"We have discovered many new fibers, but it is rather a question of process than material that I had in mind. This is not a textile fabric at all, but paper. That is the most common material for garments nowadays."

"But--but," I exclaimed, "what if it should come on to rain on these paper clothes? Would they not melt, and at a little strain would they not part?"

"A costume such as this," said Edith, "is not meant for stormy weather, and yet it would by no means melt in a rainstorm, however severe. For storm-garments we have a paper that is absolutely impervious to moisture on the outer surface. As to toughness, I think you would find it as hard to tear this paper as any ordinary cloth. The fabric is so strengthened with fiber as to hold together very stoutly."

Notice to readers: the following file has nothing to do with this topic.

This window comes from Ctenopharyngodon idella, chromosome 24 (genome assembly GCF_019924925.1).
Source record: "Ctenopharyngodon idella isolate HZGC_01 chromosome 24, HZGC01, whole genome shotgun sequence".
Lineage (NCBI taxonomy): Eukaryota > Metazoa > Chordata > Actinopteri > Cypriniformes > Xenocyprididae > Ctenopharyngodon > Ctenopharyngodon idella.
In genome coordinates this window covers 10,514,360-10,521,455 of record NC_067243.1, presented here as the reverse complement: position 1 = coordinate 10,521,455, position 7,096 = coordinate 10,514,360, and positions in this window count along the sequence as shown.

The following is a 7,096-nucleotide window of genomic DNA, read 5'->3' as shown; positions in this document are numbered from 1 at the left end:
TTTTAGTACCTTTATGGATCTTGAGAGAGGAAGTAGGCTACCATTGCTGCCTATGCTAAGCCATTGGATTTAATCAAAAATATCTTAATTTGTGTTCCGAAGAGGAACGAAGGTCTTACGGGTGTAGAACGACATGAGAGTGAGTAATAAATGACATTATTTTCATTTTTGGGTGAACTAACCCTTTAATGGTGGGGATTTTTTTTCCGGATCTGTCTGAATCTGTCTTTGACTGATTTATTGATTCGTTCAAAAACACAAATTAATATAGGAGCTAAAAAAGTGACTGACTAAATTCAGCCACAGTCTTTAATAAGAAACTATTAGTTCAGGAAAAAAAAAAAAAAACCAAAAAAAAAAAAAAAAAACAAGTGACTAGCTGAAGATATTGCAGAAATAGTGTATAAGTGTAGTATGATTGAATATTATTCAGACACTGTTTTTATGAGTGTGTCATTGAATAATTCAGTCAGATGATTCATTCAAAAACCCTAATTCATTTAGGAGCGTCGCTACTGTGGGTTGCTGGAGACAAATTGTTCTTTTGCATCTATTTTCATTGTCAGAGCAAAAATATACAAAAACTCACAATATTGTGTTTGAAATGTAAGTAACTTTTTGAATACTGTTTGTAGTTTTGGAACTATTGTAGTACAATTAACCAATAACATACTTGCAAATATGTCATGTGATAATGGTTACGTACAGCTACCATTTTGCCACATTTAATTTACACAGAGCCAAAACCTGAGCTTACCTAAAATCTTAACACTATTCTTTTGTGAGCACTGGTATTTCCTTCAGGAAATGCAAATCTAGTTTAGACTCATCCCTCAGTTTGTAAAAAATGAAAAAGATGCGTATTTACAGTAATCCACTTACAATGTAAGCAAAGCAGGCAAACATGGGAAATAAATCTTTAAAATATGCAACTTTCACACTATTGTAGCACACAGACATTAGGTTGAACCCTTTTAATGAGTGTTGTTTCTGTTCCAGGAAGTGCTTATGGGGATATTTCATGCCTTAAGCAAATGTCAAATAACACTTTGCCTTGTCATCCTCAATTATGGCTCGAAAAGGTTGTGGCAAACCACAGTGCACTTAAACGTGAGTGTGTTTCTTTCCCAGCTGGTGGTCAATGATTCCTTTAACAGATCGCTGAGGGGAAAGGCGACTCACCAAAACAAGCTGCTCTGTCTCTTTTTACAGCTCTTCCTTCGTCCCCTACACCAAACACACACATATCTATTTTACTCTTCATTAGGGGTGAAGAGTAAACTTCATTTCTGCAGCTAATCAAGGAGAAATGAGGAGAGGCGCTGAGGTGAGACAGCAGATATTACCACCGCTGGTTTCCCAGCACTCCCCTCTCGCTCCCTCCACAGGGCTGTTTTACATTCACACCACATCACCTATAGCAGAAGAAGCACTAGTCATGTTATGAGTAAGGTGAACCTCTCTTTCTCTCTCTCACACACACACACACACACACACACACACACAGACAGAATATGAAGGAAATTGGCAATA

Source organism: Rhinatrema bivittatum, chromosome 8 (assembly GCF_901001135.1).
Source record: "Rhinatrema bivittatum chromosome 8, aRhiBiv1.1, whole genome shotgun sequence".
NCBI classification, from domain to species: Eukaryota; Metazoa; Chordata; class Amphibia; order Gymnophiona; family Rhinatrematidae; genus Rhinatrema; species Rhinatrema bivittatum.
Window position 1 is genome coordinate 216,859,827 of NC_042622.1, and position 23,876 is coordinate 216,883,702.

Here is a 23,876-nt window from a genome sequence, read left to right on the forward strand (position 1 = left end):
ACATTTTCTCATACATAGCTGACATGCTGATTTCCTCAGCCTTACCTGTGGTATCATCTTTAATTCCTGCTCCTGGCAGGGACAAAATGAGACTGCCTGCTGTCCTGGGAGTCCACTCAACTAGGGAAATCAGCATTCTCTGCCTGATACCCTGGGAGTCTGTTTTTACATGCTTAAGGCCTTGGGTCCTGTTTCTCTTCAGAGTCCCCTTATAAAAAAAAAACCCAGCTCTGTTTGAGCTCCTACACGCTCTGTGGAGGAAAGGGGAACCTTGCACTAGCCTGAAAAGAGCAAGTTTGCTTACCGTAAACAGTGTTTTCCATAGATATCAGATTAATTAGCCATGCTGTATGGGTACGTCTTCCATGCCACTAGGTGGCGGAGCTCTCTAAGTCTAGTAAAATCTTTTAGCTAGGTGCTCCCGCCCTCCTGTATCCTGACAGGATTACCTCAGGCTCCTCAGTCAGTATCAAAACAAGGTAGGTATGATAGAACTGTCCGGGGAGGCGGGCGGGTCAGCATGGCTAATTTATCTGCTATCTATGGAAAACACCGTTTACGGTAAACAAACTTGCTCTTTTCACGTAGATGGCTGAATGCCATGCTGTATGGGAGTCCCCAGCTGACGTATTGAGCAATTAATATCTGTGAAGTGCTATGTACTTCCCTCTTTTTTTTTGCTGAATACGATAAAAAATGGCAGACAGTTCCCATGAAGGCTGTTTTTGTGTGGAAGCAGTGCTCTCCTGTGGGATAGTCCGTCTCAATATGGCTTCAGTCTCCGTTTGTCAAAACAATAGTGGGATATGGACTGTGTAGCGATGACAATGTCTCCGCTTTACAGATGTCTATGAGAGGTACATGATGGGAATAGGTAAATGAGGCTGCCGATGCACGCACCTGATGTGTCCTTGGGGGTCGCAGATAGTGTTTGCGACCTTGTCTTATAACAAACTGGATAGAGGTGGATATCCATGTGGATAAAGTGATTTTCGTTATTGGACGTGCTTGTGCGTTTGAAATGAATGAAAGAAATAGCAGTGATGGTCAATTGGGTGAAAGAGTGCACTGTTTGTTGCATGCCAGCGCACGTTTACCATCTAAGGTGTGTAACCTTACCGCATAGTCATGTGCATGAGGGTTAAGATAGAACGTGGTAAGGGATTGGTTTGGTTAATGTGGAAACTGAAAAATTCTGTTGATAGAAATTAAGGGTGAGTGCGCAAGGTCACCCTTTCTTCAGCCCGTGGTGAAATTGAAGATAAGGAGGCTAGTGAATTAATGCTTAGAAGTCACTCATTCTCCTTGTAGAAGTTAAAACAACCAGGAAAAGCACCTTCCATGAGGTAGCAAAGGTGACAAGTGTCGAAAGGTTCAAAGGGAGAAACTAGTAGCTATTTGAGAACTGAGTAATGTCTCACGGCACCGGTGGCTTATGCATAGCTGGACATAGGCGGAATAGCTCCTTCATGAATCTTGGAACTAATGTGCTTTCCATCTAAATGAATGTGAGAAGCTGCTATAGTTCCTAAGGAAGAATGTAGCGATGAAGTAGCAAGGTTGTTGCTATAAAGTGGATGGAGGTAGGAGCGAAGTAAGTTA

"But in winter, at least, when you need warmth, you must have to fall back on our old friend the sheep."

"You mean garments made of sheep's hair? Oh, no, there is no modern use for them. Porous paper makes a garment quite as warm as woolen could, and vastly lighter than the clothes you had. Nothing but eider down could have been at once so warm and light as our winter coats of paper."

"And cotton!--linen! Don't tell me that they have been given up, like wool?"